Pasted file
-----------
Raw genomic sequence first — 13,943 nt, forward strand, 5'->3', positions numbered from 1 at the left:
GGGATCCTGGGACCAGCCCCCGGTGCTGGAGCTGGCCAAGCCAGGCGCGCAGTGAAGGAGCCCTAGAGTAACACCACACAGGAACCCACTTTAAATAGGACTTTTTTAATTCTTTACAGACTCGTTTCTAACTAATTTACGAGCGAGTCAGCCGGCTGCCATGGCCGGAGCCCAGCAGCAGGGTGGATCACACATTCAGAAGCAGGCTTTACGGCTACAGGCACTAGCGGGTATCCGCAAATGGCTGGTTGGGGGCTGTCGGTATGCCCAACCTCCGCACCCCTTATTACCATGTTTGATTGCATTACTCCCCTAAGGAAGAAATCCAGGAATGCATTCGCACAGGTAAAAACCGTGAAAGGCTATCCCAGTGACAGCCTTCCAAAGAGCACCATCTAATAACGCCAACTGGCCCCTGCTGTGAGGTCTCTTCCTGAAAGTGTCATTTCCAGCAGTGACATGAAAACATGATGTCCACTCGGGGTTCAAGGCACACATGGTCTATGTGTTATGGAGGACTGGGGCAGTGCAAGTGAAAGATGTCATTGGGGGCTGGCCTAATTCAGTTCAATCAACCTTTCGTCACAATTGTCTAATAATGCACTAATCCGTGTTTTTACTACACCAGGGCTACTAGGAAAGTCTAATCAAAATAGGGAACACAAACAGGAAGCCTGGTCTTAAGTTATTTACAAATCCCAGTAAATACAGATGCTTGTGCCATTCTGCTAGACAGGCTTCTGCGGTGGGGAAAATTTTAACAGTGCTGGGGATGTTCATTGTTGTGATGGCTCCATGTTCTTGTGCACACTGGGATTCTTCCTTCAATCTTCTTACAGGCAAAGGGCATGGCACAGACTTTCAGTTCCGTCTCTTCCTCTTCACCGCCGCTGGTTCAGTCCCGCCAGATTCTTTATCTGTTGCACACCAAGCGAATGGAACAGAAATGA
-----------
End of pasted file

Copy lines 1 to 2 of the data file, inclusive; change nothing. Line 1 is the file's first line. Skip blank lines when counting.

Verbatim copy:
Raw genomic sequence first — 13,943 nt, forward strand, 5'->3', positions numbered from 1 at the left:
GGGATCCTGGGACCAGCCCCCGGTGCTGGAGCTGGCCAAGCCAGGCGCGCAGTGAAGGAGCCCTAGAGTAACACCACACAGGAACCCACTTTAAATAGGACTTTTTTAATTCTTTACAGACTCGTTTCTAACTAATTTACGAGCGAGTCAGCCGGCTGCCATGGCCGGAGCCCAGCAGCAGGGTGGATCACACATTCAGAAGCAGGCTTTACGGCTACAGGCACTAGCGGGTATCCGCAAATGGCTGGTTGGGGGCTGTCGGTATGCCCAACCTCCGCACCCCTTATTACCATGTTTGATTGCATTACTCCCCTAAGGAAGAAATCCAGGAATGCATTCGCACAGGTAAAAACCGTGAAAGGCTATCCCAGTGACAGCCTTCCAAAGAGCACCATCTAATAACGCCAACTGGCCCCTGCTGTGAGGTCTCTTCCTGAAAGTGTCATTTCCAGCAGTGACATGAAAACATGATGTCCACTCGGGGTTCAAGGCACACATGGTCTATGTGTTATGGAGGACTGGGGCAGTGCAAGTGAAAGATGTCATTGGGGGCTGGCCTAATTCAGTTCAATCAACCTTTCGTCACAATTGTCTAATAATGCACTAATCCGTGTTTTTACTACACCAGGGCTACTAGGAAAGTCTAATCAAAATAGGGAACACAAACAGGAAGCCTGGTCTTAAGTTATTTACAAATCCCAGTAAATACAGATGCTTGTGCCATTCTGCTAGACAGGCTTCTGCGGTGGGGAAAATTTTAACAGTGCTGGGGATGTTCATTGTTGTGATGGCTCCATGTTCTTGTGCACACTGGGATTCTTCCTTCAATCTTCTTACAGGCAAAGGGCATGGCACAGACTTTCAGTTCCGTCTCTTCCTCTTCACCGCCGCTGGTTCAGTCCCGCCAGATTCTTTATCTGTTGCACACCAAGCGAATGGAACAGAAATGA